Black Pool doesn't look very dark today, but years ago lower water temperatures allowed dark green and brown microorganisms to flourish and the pool appeared black. The water temperature rose in 1991, killed the microorganisms, and the pool erupted that summer and winter several times. It has been quiet since that time.
The last interesting geyser in this area is called Abyss Pool. It is one of the deeper hot springs in the park at 53 feet. Abyss Pool first erupted in recent history in 1987. By 1992, it would erupt in a series of explosive bursts sometimes as high as 30-80 feet. The feature has not erupted in that manner since 1992.
Since we were now toward the bottom of the "Figure 8" loop, also known as the Grand Loop, we decided to drop down into Grand Teton NP. It's only about 10 miles to the entrance and we weren't sure if we'd get a chance to get over this way again.
|Grand Teton (13,770') to left: Mt. Moran (12,605') to right|
Grand Teton NP has no where the number of "touristy" things to see, but it still has natural beauty everywhere, and oh yes, the Grand Teton Mountain Range. We stopped in at the Colter Bay Visitor Center and watched an excellent National Geographic film on the re-introduction of wolves into Yellowstone Park. This visitor center is adjacent to Jackson Lake and has a nice marina. Beautiful views of the mountains are observable in this area.
By this time, evening was closing in. By the time we got back to Yellowstone NP it was already 8:00 PM. We wanted to visit one other area in the Midway Geyser Basin before leaving as it was too crowded earlier in the day.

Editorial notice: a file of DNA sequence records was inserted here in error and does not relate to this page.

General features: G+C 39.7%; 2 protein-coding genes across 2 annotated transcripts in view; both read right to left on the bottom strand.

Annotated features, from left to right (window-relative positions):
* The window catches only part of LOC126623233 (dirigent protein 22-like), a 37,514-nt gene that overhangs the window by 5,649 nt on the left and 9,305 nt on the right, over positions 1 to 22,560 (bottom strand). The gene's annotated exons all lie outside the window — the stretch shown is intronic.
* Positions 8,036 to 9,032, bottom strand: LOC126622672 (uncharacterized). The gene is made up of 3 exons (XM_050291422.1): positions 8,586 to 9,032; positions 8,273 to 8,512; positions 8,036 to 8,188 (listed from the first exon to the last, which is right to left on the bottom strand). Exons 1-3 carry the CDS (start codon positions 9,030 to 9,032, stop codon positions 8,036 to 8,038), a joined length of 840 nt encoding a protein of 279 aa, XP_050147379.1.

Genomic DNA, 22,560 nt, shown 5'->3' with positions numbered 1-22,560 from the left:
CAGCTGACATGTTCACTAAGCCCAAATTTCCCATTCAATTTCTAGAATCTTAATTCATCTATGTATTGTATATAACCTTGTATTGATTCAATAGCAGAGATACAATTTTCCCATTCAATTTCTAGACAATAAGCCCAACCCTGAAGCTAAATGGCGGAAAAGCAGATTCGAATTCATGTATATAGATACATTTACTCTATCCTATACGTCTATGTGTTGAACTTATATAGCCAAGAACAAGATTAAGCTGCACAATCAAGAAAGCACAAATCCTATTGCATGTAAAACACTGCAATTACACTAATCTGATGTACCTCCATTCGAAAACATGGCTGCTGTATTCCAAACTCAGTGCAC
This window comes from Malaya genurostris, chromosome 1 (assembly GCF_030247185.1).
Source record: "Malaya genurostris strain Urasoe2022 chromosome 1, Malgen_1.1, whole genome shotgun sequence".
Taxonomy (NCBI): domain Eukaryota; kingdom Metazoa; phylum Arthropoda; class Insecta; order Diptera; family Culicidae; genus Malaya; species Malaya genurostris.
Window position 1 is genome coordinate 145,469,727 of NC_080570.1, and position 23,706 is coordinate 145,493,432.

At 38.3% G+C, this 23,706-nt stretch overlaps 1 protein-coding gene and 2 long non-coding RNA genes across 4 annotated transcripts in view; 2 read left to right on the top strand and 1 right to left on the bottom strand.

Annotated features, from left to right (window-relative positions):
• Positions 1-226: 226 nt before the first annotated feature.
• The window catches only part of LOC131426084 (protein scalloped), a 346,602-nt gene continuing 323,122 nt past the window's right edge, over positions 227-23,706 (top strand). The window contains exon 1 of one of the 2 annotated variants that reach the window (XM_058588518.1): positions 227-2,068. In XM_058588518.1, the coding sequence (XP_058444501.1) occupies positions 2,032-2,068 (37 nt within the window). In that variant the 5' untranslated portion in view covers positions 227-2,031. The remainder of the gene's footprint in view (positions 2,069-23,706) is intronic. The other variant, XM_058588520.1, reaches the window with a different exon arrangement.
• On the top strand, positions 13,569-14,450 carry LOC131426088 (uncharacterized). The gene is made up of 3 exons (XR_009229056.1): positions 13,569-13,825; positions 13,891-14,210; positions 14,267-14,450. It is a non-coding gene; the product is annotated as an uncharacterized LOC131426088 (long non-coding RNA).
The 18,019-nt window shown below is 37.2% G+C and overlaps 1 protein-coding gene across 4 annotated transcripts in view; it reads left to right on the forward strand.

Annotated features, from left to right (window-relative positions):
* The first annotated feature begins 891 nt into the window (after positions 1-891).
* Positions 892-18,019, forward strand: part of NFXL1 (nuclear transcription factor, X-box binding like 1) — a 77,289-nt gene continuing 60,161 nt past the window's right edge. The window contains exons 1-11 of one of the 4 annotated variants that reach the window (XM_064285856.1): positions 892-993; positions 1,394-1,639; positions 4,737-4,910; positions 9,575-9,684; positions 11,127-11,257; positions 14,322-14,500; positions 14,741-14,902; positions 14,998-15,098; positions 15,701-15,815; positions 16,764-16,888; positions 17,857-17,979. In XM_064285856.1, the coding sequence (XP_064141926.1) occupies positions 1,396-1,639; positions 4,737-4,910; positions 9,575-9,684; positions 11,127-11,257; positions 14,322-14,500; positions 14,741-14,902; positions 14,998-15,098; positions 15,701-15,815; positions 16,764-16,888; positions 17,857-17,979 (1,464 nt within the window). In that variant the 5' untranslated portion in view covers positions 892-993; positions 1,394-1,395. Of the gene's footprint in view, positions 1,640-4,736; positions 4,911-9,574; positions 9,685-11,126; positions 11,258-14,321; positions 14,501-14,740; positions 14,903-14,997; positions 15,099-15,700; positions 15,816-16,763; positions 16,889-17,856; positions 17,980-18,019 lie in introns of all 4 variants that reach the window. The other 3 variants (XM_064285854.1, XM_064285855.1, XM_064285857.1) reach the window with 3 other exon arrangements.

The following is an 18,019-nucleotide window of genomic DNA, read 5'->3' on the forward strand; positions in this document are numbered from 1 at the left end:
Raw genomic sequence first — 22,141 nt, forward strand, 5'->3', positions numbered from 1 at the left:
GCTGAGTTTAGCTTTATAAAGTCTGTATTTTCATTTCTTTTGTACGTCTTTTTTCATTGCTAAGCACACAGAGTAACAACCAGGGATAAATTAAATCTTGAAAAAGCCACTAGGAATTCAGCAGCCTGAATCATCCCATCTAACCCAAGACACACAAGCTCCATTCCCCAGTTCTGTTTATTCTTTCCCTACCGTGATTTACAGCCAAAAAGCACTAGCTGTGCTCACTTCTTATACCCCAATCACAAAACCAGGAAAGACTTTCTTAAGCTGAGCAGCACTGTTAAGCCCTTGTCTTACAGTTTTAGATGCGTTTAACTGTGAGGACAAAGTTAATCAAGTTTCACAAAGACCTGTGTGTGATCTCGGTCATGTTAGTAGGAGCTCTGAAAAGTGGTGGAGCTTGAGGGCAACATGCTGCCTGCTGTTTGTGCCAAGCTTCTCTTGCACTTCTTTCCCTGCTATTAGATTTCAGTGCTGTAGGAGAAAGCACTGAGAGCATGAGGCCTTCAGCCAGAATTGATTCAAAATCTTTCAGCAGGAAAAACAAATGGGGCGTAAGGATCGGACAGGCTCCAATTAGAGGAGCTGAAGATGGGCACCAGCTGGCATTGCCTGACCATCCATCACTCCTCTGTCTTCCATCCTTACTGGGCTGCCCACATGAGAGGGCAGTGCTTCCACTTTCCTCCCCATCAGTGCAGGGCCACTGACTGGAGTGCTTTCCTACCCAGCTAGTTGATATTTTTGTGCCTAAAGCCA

I'll just show a few pictures of this area without comment, but suffice it to say that it looks very different from the middle of the day when the sun is high overhead.
That's enough for this blog. Thanks for taking the time to drop by and take a look!
I really enjoyed this one very much. I think I was with Mother and Daddy when they visited Yellowstone NP, I do remember seeing their pictures of it. I'm not sure there was a boardwalk there, then.ReplyDelete
I think the dinosaurs were still walking around in that area back then.Delete
On one visit to Yellowstone NP, we stayed at Lake Yellowstone Hotel and spent quite a bit of time at West Thumb, which quickly became a favorite area to explore. All of our visits to Yellowstone were in the '80s ... and yes, Black Pool did indeed look different back then.ReplyDelete
Don't worry Jackson will have all the "touristy" things you want. The Wind River Range (US 26\287) is a great drive, Chapel of the Transfiguration (part of GTNP)has an interesting view of the Tetons from the pews. My brother has some beautiful shots of the Tetons in his Wyoming gallery at Rockymountainreflections.com Enjoy your time there.ReplyDelete
I checked out your brother's site. Yes, he does have some great pictures of this region.Delete
Too bad the crowds got in your way. Some nerve!ReplyDelete
Yellowstone is just amazing with its variety of sights, unlike anything you've ever seen before. We look forward to seeing them, hopefully in the off season so the crowds won't be so heavy.
Some of the colors in the waters are amazing.ReplyDelete
Wow, you did a big day. We will do the Tetons from Jackson where we reserved next, but no bargains there.ReplyDelete